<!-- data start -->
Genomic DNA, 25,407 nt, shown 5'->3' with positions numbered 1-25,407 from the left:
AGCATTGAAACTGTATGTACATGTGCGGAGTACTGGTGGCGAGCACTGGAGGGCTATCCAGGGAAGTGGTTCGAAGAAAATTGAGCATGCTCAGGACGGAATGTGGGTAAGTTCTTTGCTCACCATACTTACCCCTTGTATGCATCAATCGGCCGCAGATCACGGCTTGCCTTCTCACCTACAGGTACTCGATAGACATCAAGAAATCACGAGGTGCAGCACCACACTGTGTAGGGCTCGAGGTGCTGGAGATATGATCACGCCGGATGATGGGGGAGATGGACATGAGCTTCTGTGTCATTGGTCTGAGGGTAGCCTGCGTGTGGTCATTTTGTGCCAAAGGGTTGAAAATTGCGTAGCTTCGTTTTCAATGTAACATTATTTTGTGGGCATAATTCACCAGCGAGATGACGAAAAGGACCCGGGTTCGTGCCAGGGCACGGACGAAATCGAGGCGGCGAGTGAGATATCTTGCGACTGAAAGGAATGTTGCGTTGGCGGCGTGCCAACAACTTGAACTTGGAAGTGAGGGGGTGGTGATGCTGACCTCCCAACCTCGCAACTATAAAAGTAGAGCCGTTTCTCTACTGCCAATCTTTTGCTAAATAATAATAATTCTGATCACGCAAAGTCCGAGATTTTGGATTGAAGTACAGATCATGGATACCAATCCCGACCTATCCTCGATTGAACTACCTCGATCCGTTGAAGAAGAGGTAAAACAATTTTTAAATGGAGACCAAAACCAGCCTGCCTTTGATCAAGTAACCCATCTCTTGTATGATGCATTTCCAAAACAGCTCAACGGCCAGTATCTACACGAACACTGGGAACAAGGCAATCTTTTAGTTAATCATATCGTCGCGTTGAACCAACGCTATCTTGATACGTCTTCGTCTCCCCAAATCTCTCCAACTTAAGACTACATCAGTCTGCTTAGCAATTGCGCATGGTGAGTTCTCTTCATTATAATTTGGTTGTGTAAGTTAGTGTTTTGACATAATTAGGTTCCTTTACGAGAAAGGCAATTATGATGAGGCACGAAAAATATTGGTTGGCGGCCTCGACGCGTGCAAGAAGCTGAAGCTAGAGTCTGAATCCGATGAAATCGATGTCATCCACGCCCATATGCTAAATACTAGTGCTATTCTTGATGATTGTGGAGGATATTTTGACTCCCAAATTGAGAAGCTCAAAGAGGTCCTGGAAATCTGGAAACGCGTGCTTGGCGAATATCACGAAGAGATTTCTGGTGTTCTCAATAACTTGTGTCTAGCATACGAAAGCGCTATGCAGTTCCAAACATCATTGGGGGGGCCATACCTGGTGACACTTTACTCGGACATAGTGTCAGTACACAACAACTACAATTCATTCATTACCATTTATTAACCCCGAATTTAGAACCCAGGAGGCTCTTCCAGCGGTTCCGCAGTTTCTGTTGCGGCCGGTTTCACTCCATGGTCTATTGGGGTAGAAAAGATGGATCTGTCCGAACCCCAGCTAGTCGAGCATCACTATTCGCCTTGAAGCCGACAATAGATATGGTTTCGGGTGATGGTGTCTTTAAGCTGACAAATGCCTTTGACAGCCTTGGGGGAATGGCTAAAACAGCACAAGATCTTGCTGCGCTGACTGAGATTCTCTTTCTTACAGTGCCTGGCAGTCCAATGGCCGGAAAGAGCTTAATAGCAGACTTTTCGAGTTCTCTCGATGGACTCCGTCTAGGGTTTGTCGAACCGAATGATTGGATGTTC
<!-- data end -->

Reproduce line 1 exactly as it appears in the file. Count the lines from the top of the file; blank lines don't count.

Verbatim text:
Genomic DNA, 25,407 nt, shown 5'->3' with positions numbered 1-25,407 from the left: